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Comparison of Plant and Animal Development

Developmental strategies of plants and animals have developed separately for millions of years. Both realms still have much in common, but some of their problems and solutions are unique. So what are the fundamental differences between the development of land plants and animals?


Mechanisms of multicellular development developed independently in plants and animals.

The last ancestor of plants and animals was a unicellular eucaryote. Gene comparisons show there is not much homology between the genes that make up the body plan of plants and animals. Although homeobox- as well as MADS box genes existed in the last common ancestor, the MADS box gene family plays an important part in regulation of plant development, but not in animal development, where homeobox genes are important.

Cell movement

Animal cells are motile.

Animal tissues may be folded and moved against each other easily. At metazoan gastrulation this way a triple layered system is built (entoderm, mesoderm and ectoderm). Some animal cells may even move to other sites autonomously.

Plant cells are positionally fixed.

Plant cells are trapped in rigid cell walls made of cellulose, which prevents movement of cells and tissues. Plants form three basic tissue systems as well (dermal, ground and vascular), yet without gastrulation.

Rigidity of the body shape

The animal body plan is in most parts clearly determined.

The basic body plan of an animal during its different life stages is mostly clearly determined by its genes. When the environment changes, they may react e.g. by moving to another place or changing their short and long term behaviour.

Plant development is highly regulated by the environment.

As in most cases it may not choose or change its environment, it has to adapt to it. The body plan is variable and characterised by multiple times occuring, often iterative structures. Proportions and frequency of organs may vary.

Multicellular stages

During the animal life cycle there is just one continuously multicellular stage.

This is what we refer to as "the animal". Yet many animals undergo one or more transformations, where their body plan can change dramatically.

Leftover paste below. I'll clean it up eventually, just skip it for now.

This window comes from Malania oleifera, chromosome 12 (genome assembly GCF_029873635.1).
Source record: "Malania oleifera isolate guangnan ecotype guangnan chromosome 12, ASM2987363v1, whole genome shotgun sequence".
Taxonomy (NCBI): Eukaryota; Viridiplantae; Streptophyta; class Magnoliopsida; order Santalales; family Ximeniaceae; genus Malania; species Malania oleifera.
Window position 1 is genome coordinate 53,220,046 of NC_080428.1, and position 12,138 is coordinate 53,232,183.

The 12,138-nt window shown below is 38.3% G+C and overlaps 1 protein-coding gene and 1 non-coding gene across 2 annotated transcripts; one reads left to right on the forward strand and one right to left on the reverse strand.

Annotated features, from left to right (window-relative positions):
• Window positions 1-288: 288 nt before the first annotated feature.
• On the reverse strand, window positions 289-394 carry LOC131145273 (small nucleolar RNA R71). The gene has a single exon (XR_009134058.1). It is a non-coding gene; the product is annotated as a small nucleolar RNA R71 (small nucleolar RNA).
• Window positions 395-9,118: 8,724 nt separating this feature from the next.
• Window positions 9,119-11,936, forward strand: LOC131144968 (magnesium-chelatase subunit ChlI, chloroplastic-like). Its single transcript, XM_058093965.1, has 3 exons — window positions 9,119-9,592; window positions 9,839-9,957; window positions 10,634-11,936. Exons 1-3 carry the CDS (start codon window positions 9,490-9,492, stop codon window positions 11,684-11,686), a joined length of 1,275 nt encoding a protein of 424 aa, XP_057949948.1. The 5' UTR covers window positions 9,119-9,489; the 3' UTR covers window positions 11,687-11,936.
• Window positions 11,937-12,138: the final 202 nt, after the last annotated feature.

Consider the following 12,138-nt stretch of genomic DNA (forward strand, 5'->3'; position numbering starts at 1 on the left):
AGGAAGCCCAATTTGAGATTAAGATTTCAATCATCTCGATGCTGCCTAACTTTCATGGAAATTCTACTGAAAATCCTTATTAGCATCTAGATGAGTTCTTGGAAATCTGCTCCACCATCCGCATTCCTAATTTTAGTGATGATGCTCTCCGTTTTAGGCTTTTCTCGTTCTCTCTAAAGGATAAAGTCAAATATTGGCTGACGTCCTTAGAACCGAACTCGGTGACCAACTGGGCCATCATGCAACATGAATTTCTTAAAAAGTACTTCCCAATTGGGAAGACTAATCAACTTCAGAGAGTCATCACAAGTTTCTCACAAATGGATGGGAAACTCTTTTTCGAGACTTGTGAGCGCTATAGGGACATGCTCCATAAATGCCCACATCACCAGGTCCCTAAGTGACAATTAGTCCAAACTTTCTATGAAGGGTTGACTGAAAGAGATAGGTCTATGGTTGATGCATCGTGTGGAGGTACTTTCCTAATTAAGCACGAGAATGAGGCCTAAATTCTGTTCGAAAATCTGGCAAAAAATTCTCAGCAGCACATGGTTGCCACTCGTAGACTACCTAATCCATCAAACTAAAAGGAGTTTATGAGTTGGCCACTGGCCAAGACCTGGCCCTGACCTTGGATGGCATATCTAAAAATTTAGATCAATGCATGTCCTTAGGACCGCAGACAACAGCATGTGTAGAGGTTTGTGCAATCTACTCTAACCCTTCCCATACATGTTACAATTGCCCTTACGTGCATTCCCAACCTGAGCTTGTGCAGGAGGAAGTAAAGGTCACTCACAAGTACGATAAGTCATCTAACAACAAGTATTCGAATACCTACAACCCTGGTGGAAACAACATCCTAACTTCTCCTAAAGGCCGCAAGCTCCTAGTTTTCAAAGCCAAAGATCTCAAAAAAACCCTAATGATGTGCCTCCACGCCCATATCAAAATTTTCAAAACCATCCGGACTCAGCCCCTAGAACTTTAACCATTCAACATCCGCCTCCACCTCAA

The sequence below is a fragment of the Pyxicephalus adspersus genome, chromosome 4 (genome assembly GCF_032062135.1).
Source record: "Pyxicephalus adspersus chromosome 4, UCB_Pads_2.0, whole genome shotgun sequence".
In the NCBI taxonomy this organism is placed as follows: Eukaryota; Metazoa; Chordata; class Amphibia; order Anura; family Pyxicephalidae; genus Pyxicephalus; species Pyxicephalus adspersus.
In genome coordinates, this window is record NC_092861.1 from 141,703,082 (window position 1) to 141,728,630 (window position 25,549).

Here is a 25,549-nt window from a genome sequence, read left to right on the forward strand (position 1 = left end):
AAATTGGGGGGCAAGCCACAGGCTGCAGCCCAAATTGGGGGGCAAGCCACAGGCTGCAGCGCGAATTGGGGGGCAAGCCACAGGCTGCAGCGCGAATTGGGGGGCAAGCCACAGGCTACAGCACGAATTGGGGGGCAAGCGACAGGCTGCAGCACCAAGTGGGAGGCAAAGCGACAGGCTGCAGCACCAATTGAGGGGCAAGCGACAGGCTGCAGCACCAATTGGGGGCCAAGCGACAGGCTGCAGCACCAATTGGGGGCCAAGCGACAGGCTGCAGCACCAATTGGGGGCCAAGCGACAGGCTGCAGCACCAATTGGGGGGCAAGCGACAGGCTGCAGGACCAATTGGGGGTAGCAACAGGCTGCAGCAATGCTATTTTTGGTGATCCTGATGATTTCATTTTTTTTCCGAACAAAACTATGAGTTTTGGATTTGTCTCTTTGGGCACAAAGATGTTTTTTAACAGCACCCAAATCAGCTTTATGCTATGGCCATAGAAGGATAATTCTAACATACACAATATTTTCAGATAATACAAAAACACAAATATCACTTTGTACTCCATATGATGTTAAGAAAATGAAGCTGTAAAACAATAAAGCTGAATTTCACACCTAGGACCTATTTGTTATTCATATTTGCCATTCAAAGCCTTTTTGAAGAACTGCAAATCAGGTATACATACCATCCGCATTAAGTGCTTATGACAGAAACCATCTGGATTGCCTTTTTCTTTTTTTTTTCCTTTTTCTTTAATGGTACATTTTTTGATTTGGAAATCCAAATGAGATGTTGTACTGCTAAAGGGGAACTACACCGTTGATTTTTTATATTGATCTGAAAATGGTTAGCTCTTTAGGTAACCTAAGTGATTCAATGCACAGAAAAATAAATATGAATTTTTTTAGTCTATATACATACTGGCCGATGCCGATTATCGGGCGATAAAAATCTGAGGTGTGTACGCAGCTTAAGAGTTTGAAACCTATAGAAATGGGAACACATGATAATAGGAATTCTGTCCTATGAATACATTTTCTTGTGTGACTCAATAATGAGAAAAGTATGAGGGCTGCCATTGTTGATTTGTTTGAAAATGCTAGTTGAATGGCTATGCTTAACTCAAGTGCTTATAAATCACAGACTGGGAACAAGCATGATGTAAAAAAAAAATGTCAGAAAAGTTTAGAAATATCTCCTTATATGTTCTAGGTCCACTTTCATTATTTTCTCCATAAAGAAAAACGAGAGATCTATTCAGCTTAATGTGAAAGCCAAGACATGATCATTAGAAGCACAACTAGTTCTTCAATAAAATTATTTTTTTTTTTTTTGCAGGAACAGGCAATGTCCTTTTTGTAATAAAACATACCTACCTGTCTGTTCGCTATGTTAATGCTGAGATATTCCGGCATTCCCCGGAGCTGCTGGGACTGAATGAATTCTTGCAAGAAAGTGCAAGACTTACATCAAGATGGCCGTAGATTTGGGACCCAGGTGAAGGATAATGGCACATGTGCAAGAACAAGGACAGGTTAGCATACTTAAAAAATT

The life cycle of land plants (and many other plants) has haploid and diploid stages.

This kind of life cycle is called alternation of generations and leads to two different body plans during the life cycle of the plant (sporophyte and gametophyte).


In animals, gametes are formed directly through meiosis.

There is nothing that can be compared to the gametophyte in plants.

Plants undergo no gametic meiosis, but a sporic meiosis.

In plants, the meiosis produces spores and not gametes. First the gametophyte is formed by mitotic divisions, which then forms the gametes.

Germ line

Many animal species set aside reproductory stem cells early in development.

This decreases accumulation of mutations.

No reproductory stem cells are set aside early in development in plants.

Still some plants leave certain meristems or meristem parts more inactive till the gametophyte is to be formed.


Animals develop to a distinct, complete body shape.

During their life stages still some reorganisation may take place, yet only in seldom cases new structures will develop. Some animals develop stepwise into different shapes.

Plants go through a longer period of morphogenesis.

During their development plants do not head for a distinct body plan. Many plants just grow and develop on and on till they die. Areas of actively dividing, undifferentiated cells, called meristems, allow for iterative growth and the formation of more and more new organs and structures during a plants life. They resemble embryonal stem cells in animals, yet they continue existing during adult life stages.


Animal cells are determinated early in development.

When animal cells develop into tissues they are clearly and in most cases irreversibly determinated. While most tissues are regenerated from stem cells, the regeneration of whole organs just occurs at some animal species like Ambystoma mexicanum.

Plants show an enormous plasticity in their development.

If, for example, a shoot is nibbled by a herbivore, axillary meristems often grow out to substitute for the lost part. This strategy resembles (limb) regeneration in some animals. Whole plants can even be regenerated from single cells. Furthermore, the form of a plant (including branching, height and relative portions of vegetative and reproductive structures) is strongly affected by environmental factors such as light and temperature, resulting in a great variety of morphologies from the same genotype. This amazing level of plasticity helps plants compensate for their lack of mobility.

Model organisms



Meyerowitz, Plants compared to animals: the broadest comparative study of development, Science. 2002 Feb 22;295(5559):1482-5.
Scott F. Gilbert, Develpmental Biology, 9th ed., Sinauer Associates Inc. 2010.
Lewis Wolpert, Principles of Development 4th ed., Oxford University Press 2010.
Ottoline Leyser/Stephen Day, Mechanisms in Plant Development, Blackwell Science Ltd 2003.
Schopfer/Brennicke, Pflanzenphysiologie, 6. Aufl., Spektrum Akademischer Verlag 2006
Books on developmental biology
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